Vibrancy

Vibrancy

There is a desire among some Quakers that local meetings should be vibrant. What does this mean?

The dictionary suggests three areas of meaning:-
the state of being full of energy and life.
striking brightness of colour
strength and resonance of sound.

It seems odd at first sight that Quakers should want to have a vibrancy of sound, given that they
are known for silence and stillness. But of course spoken ministry is also valued, and another
characteristic of Quakers is that they speak their mind; they value speaking truth to power in love.

It also seems peculiar for Quakers to value brightness of colour, given that one of the testimonies
is simplicity, and for many years Quaker dress was plain to the point of being dull. Though things
have changed a lot in the generations since, Friends are not the first group one might think of when faced with a rainbow of colours!

However, the first area of meaning, to be full of energy and life is certainly something you would
hope that Quakers would desire, and of course not only Quakers but any faith group or any human community at all. To be the opposite would mean being lifeless and incapable of anything.

The four particular features that the vibrancy programme among Friend is focussing on are:- strength, confidence, sustainability and connectedness. They could be rephrased as capacity, confidence, continuity and connectedness, these are features which could be built up by workers who offer support, encouragement and resourcing.

Of course, the root meaning of vibrancy is vibration. When the air vibrates we hear the noise, some of which is deemed musical; sometime the sounds are discerned as speech, a language we can understand, perhaps. But in other contexts vibrations can be dangerous symptoms of a machine not working properly, or of a gas that is overheating because the atoms are moving excitedly. Too much friction in either machines or human groups can be destructive!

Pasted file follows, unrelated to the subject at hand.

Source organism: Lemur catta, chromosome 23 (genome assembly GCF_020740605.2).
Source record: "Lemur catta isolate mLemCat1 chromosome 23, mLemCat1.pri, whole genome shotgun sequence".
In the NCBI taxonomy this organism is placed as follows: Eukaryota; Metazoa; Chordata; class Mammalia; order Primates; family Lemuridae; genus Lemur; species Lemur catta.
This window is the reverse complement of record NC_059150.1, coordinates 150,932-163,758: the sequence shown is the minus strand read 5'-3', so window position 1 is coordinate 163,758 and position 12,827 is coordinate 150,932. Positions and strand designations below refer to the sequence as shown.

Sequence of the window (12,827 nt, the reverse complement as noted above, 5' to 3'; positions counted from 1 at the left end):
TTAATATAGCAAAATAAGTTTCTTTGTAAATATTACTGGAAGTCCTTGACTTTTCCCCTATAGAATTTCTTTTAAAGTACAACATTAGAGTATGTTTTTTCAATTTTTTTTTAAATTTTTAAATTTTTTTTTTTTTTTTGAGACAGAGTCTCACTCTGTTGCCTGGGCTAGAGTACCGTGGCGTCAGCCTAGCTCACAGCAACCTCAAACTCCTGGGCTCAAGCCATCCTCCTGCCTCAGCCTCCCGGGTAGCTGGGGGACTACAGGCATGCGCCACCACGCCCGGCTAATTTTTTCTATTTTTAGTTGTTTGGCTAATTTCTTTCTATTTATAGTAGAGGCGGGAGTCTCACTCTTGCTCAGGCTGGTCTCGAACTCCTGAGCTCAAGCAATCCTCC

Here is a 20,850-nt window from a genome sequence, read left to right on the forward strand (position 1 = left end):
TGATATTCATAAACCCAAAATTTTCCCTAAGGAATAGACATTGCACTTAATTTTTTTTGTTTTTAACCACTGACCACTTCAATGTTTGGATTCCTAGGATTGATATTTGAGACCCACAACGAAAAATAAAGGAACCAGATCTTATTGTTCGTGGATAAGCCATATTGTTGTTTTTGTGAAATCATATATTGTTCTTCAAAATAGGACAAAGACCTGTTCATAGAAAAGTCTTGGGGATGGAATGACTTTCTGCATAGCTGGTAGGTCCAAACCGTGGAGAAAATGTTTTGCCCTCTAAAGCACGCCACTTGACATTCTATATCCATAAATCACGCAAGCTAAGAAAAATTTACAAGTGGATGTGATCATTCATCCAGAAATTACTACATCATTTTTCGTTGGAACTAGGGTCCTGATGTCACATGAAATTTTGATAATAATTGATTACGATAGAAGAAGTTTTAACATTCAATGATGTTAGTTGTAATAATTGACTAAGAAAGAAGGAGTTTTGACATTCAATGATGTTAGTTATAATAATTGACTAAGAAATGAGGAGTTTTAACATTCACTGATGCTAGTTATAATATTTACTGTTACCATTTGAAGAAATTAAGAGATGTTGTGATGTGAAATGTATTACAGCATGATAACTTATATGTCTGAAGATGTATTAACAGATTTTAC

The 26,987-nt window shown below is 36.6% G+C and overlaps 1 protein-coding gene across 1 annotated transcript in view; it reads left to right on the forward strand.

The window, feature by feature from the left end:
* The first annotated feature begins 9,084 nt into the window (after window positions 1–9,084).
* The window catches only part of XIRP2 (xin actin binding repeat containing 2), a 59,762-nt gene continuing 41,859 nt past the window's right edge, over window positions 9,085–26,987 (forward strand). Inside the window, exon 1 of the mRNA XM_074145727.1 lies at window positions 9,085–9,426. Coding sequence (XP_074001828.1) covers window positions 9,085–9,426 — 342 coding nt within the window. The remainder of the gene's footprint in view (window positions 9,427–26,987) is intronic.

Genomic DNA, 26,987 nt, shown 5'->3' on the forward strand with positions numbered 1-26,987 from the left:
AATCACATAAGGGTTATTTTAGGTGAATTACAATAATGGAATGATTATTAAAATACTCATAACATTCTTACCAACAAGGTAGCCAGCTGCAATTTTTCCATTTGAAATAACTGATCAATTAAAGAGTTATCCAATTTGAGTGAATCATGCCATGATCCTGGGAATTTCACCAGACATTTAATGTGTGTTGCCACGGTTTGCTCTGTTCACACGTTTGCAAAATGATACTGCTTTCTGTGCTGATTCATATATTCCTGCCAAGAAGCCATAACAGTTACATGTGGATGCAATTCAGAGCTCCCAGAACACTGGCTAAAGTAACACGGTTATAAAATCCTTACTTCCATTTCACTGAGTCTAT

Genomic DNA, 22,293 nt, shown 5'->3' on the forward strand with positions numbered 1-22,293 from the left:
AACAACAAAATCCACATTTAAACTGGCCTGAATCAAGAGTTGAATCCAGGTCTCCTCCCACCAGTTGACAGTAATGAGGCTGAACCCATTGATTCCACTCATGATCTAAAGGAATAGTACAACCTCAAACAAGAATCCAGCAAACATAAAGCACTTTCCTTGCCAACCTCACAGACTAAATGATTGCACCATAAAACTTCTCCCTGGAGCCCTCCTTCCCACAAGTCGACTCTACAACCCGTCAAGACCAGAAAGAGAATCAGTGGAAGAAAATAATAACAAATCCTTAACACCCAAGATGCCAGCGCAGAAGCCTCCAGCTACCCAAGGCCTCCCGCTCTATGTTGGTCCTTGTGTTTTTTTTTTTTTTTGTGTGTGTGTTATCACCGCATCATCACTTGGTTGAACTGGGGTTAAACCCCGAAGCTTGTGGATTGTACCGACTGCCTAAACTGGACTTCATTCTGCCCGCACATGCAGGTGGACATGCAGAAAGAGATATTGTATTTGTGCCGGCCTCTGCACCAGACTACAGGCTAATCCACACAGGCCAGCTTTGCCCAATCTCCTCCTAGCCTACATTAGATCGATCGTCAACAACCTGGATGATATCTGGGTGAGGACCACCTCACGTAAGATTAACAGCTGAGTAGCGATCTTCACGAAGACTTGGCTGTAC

Some vibrations therefore are negative and unhelpful, but others can be positive and harmonious. For those of us who remember the nineteen-sixties, of course the phrase we have to use is ‘good vibrations’, thanks to the Beach Boys. However, the more vibration usually the more heat, like the House of Commons at Prime Minister’s Questions, where they may be lots of sound but perhaps little sense?

Which brings me to politics and the situation we find ourselves in as a result of the General Election. Which political party is feeling vibrant? And which is simply full of vibration? I can’t help but think that it would be wonderful if MPs could work together harmoniously for the good of the country and the world, rather than perpetuate the divisiveness which seems so usual. Instead of cobbling together enough votes to see a minority Government work and to continue as before, why not work on issue by issue trying to reach agreement with the whole House? That would be a novel role for a ‘Prime Minister’, would it not?

On a complete different note, my allotment is vibrant. Unfortunately it is the weeds that are full of energy and are running rampant despite my best efforts. I have nevertheless harvested three punnets of strawberries, and the first beetroot, mange tout and peas and lettuce. So we might be vibrant at home with fresh vegetables to enjoy!

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